Cleveland Clinic doctor and advocate discuss generational impact of Huntington’s Disease

Close-up shot of microscope at laboratory. [Konstantin Kolosov/Shutterstock]
Close-up shot of microscope at laboratory. [Konstantin Kolosov/Shutterstock]
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The DNA that we inherit from our mothers and fathers provides a blueprint for our physical traits. Our health can also be impacted by our heredity.

Huntington’s Disease is a rare, progressive brain disease that is passed down from parents to child. If a parent has the gene for Huntington’s Disease, there is a 50/50 chance that a child will have the disease.

According to the Huntington Disease Society of America there are approximately 41-thousand symptomatic people living with Huntington’s Disease in the United States and another 200-thousand at risk for inheriting it.

The Society says the illness can be described as having Alzheimer’s, Parkinson’s, and ALS simultaneously.

The disease progresses over time and symptoms generally appear in midlife—between the ages of 30 and 50. The disease impacts a person physically and mentally.  Physical symptoms can first appear as clumsiness, loss of balance, or involuntary movements known as chorea (kuh-ree-uh).  Symptoms progressively worsen over time.    There is no cure.

Later in the hour, the United State Supreme Court wrapped up its history-making session at the end of June.  That session saw a number of major opinions including the decision in Dobbs versus Jackson Women’s Health Organization that overturned Roe versus Wade.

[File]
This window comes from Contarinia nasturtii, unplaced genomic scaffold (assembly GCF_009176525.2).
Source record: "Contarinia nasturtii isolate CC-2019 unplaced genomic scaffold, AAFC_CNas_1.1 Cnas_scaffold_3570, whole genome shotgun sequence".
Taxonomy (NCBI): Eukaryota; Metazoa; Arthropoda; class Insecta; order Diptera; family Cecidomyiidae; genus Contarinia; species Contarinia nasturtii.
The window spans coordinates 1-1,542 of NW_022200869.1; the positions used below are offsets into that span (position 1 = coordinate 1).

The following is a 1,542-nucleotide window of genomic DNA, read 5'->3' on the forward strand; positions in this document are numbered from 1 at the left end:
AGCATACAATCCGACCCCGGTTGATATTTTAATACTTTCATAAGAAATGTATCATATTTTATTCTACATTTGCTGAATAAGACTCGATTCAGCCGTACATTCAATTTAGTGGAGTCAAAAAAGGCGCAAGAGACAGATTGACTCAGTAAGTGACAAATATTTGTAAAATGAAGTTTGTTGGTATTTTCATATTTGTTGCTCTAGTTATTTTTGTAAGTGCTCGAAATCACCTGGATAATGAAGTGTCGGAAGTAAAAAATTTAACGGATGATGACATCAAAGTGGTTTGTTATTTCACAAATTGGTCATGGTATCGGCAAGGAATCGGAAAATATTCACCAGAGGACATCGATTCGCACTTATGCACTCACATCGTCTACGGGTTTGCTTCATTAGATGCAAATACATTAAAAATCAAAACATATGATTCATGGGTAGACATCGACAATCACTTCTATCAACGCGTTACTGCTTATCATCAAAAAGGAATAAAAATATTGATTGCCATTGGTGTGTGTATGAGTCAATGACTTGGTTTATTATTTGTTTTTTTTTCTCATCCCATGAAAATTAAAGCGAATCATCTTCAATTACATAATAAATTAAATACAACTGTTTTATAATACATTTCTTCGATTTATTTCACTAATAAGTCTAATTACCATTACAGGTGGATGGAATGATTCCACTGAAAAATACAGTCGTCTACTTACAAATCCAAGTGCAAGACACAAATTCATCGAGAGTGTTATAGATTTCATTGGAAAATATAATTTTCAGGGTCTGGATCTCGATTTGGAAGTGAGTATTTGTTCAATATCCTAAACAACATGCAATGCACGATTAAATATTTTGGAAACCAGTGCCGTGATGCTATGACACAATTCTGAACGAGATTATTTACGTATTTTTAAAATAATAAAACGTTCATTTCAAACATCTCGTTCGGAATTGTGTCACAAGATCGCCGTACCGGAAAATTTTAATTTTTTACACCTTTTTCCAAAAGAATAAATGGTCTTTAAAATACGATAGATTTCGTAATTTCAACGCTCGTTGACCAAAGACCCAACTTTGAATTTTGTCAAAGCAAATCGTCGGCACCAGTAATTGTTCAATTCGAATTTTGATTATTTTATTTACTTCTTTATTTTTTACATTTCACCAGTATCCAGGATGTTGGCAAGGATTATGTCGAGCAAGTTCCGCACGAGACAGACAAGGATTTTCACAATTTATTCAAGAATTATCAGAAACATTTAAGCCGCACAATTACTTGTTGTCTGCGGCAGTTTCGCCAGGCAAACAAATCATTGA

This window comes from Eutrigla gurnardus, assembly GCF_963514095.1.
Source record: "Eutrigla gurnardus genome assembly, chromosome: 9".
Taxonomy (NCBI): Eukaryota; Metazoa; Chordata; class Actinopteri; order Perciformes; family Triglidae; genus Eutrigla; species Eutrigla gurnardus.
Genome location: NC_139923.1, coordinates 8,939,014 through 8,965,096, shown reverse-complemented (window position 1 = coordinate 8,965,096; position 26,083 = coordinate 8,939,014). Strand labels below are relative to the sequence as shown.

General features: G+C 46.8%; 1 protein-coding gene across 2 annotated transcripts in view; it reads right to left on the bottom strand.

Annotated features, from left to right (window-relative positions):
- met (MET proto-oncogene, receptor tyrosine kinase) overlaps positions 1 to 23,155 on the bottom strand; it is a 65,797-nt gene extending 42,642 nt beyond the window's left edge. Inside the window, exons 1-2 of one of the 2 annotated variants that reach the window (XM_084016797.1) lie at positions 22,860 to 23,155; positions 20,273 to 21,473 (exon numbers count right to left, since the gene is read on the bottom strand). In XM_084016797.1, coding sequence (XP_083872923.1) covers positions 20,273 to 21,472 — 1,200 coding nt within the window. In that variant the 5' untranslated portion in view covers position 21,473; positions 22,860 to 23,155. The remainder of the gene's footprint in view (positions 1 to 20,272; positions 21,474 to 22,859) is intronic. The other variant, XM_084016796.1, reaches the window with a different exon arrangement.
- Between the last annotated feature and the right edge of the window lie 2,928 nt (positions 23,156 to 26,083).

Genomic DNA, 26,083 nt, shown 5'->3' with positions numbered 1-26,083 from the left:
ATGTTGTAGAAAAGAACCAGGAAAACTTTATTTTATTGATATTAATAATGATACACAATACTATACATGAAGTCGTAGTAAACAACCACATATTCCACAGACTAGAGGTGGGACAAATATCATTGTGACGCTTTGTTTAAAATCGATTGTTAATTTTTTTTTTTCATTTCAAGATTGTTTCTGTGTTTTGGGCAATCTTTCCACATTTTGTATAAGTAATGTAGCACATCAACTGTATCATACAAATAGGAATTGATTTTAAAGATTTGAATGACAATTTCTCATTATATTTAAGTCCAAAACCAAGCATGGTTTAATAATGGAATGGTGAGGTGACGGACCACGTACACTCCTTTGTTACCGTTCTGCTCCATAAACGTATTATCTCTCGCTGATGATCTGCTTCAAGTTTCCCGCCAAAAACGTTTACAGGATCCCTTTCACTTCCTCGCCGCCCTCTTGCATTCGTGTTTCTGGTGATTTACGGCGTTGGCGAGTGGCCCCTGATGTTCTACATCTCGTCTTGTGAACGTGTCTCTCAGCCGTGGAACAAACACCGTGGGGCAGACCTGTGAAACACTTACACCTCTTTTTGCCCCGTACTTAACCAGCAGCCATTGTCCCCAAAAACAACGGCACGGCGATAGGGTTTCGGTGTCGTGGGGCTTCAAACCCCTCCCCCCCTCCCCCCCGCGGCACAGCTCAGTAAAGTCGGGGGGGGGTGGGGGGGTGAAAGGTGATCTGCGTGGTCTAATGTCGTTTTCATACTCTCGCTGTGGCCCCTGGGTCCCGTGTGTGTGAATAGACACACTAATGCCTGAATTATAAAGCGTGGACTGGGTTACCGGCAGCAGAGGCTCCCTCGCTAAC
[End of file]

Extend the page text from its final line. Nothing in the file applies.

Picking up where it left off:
The court is beginning to accept cases for its next session—which begins in October.  Already there is a case on the docket that is raising the concerns of legal scholars and voting rights activists. 

The court has agreed to hear arguments in Moore versus Harper.  It is a case out of North Carolina that centers on new congressional district maps implemented for North Carolina.  A court-drawn map has been put in place there after a state court ruled the ones drawn by lawmakers violated North Carolina’s constitution because they were gerrymandered to favor Republicans.

State lawmakers in North Carolina, however, say the “independent state legislature theory” in the United States Constitution gives legislature sole power to regulate federal elections and without oversight from state courts.

So what is the independent state legislature theory?

Statehouse News Bureau Editor Andy Chow has been digging into that and joins us.

We end the hour with an interview with Northeast Ohio native, Ron Hill, on how he approaches his work as an editorial cartoonist and illustrator.

For More Information:

Huntington's Disease Society of America Northeast Ohio Chapter web site: Find events, resources, how to help


Jesse Lis, President, Northeast Ohio Chapter, Huntington's Disease Society of America  
Adam Margolius, MD, Co-Director for the Huntington's Disease Center of Excellence,  Cleveland Clinic 
Andy Chow, Statehouse News Bureau News Editor, Ohio Public Radio/TV  
Ron Hill, Editorial Cartoonist, Illustrator 

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